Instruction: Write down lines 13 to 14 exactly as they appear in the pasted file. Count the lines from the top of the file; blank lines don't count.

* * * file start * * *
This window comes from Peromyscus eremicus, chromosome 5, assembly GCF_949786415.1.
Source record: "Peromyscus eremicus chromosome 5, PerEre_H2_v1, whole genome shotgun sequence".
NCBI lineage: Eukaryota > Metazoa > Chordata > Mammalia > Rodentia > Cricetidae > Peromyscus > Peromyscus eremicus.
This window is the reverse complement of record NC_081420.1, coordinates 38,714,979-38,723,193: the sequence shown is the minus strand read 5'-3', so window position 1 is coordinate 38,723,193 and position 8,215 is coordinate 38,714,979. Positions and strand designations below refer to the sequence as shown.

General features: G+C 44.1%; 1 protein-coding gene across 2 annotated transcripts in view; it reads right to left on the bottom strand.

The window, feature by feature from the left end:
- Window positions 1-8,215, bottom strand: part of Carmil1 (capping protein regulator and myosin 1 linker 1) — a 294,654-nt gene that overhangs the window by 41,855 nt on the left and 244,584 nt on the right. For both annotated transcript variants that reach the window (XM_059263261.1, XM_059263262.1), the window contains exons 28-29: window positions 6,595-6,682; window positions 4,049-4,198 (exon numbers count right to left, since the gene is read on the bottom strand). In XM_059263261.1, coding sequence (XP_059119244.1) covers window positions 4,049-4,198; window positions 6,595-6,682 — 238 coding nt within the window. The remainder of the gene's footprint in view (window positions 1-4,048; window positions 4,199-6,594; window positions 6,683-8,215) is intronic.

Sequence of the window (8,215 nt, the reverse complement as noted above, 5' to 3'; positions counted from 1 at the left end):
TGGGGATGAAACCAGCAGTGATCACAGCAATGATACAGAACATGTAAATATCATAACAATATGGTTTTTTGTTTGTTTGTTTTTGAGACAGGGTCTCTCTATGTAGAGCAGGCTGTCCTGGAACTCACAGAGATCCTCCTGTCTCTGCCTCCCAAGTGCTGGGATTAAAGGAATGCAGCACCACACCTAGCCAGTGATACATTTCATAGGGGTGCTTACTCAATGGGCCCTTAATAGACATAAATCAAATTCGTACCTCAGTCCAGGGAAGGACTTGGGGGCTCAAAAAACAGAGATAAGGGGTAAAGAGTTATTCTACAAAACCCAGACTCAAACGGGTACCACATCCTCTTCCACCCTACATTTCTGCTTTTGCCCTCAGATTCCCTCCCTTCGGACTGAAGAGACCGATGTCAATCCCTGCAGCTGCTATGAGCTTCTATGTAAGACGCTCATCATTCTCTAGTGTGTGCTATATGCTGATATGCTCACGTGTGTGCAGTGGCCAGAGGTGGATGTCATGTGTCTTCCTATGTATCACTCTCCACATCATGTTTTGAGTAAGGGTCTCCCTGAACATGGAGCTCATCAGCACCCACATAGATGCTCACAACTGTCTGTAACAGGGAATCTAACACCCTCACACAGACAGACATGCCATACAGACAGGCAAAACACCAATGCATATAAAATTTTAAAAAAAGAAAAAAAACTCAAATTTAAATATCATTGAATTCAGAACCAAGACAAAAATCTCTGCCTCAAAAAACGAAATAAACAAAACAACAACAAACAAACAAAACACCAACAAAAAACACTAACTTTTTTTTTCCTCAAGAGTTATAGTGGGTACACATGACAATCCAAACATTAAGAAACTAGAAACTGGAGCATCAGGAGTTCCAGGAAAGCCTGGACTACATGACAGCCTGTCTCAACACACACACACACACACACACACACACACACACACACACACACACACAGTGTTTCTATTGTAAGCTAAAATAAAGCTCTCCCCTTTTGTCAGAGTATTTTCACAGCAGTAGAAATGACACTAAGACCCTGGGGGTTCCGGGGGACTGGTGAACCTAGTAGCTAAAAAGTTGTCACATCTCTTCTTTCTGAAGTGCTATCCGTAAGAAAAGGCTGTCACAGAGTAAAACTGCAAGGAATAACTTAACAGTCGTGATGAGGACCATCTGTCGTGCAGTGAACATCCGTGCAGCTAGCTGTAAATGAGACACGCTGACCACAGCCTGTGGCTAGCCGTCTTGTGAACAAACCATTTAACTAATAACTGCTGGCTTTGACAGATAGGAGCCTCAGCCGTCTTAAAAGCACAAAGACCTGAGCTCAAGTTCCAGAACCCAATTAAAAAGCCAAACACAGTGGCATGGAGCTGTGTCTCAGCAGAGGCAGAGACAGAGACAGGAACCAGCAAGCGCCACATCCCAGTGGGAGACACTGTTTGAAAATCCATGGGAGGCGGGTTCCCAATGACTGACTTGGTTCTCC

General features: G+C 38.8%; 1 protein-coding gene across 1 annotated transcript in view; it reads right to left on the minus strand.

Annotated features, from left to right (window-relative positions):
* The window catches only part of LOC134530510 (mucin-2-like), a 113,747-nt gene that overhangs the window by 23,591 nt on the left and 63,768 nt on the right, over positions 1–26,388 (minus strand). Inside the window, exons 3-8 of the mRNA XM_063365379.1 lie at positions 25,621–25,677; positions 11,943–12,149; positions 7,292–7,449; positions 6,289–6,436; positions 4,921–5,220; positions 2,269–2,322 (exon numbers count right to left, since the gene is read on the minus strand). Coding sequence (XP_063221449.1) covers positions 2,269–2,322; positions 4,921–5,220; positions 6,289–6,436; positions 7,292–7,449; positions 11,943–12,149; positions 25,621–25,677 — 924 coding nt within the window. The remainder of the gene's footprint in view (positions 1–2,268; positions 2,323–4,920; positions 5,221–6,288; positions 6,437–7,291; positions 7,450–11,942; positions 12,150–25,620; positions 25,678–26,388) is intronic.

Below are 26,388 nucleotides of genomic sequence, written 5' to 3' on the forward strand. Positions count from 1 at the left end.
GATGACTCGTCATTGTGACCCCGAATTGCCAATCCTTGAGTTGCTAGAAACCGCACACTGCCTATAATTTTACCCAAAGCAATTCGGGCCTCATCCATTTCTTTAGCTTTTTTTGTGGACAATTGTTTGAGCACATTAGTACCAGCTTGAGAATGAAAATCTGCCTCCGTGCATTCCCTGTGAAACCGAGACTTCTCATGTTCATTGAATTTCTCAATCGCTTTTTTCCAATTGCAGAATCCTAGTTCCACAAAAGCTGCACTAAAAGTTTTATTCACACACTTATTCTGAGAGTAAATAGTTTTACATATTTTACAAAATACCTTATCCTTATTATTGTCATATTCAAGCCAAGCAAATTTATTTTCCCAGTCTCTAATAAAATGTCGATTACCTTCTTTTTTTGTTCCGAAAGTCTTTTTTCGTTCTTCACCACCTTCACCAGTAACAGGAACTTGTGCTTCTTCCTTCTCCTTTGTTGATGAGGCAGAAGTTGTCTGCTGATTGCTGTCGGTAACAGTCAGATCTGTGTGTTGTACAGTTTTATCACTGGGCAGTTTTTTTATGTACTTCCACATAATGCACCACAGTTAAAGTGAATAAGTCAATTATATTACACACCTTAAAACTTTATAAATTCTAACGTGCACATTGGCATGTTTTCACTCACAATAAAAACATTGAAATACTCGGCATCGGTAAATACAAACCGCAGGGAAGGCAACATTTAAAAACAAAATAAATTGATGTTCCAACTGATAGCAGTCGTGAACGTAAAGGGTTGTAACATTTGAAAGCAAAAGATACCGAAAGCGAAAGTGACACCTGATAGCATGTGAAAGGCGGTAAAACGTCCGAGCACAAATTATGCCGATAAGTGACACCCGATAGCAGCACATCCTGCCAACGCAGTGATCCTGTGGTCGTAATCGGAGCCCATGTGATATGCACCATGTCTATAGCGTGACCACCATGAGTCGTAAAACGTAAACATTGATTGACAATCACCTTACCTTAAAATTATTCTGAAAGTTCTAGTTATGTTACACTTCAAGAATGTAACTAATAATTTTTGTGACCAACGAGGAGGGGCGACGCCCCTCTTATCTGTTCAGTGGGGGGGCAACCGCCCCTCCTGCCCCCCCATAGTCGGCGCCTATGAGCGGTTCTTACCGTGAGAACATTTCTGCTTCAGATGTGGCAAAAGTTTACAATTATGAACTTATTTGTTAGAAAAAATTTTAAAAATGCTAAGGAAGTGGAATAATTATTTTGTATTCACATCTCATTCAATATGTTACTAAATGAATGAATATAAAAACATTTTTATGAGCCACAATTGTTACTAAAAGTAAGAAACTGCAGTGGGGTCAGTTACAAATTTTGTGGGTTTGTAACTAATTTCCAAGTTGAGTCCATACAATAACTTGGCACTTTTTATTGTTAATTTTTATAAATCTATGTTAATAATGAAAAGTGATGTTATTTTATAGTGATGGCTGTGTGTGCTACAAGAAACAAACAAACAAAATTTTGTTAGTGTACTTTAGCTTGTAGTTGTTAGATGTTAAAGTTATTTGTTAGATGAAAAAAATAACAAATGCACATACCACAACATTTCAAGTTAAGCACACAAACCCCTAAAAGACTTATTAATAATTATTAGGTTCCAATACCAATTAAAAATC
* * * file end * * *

Below are 26,388 nucleotides of genomic sequence, written 5' to 3' on the forward strand. Positions count from 1 at the left end.
GATGACTCGTCATTGTGACCCCGAATTGCCAATCCTTGAGTTGCTAGAAACCGCACACTGCCTATAATTTTACCCAAAGCAATTCGGGCCTCATCCATTTCTTTAGCTTTTTTTGTGGACAATTGTTTGAGCACATTAGTACCAGCTTGAGAATGAAAATCTGCCTCCGTGCATTCCCTGTGAAACCGAGACTTCTCATGTTCATTGAATTTCTCAATCGCTTTTTTCCAATTGCAGAATCCTAGTTCCACAAAAGCTGCACTAAAAGTTTTATTCACACACTTATTCTGAGAGTAAATAGTTTTACATATTTTACAAAATACCTTATCCTTATTATTGTCATATTCAAGCCAAGCAAATTTATTTTCCCAGTCTCTAATAAAATGTCGATTACCTTCTTTTTTTGTTCCGAAAGTCTTTTTTCGTTCTTCACCACCTTCACCAGTAACAGGAACTTGTGCTTCTTCCTTCTCCTTTGTTGATGAGGCAGAAGTTGTCTGCTGATTGCTGTCGGTAACAGTCAGATCTGTGTGTTGTACAGTTTTATCACTGGGCAGTTTTTTTATGTACTTCCACATAATGCACCACAGTTAAAGTGAATAAGTCAATTATATTACACACCTTAAAACTTTATAAATTCTAACGTGCACATTGGCATGTTTTCACTCACAATAAAAACATTGAAATACTCGGCATCGGTAAATACAAACCGCAGGGAAGGCAACATTTAAAAACAAAATAAATTGATGTTCCAACTGATAGCAGTCGTGAACGTAAAGGGTTGTAACATTTGAAAGCAAAAGATACCGAAAGCGAAAGTGACACCTGATAGCATGTGAAAGGCGGTAAAACGTCCGAGCACAAATTATGCCGATAAGTGACACCCGATAGCAGCACATCCTGCCAACGCAGTGATCCTGTGGTCGTAATCGGAGCCCATGTGATATGCACCATGTCTATAGCGTGACCACCATGAGTCGTAAAACGTAAACATTGATTGACAATCACCTTACCTTAAAATTATTCTGAAAGTTCTAGTTATGTTACACTTCAAGAATGTAACTAATAATTTTTGTGACCAACGAGGAGGGGCGACGCCCCTCTTATCTGTTCAGTGGGGGGGCAACCGCCCCTCCTGCCCCCCCATAGTCGGCGCCTATGAGCGGTTCTTACCGTGAGAACATTTCTGCTTCAGATGTGGCAAAAGTTTACAATTATGAACTTATTTGTTAGAAAAAATTTTAAAAATGCTAAGGAAGTGGAATAATTATTTTGTATTCACATCTCATTCAATATGTTACTAAATGAATGAATATAAAAACATTTTTATGAGCCACAATTGTTACTAAAAGTAAGAAACTGCAGTGGGGTCAGTTACAAATTTTGTGGGTTTGTAACTAATTTCCAAGTTGAGTCCATACAATAACTTGGCACTTTTTATTGTTAATTTTTATAAATCTATGTTAATAATGAAAAGTGATGTTATTTTATAGTGATGGCTGTGTGTGCTACAAGAAACAAACAAACAAAATTTTGTTAGTGTACTTTAGCTTGTAGTTGTTAGATGTTAAAGTTATTTGTTAGATGAAAAAAATAACAAATGCACATACCACAACATTTCAAGTTAAGCACACAAACCCCTAAAAGACTTATTAATAATTATTAGGTTCCAATACCAATTAAAAATC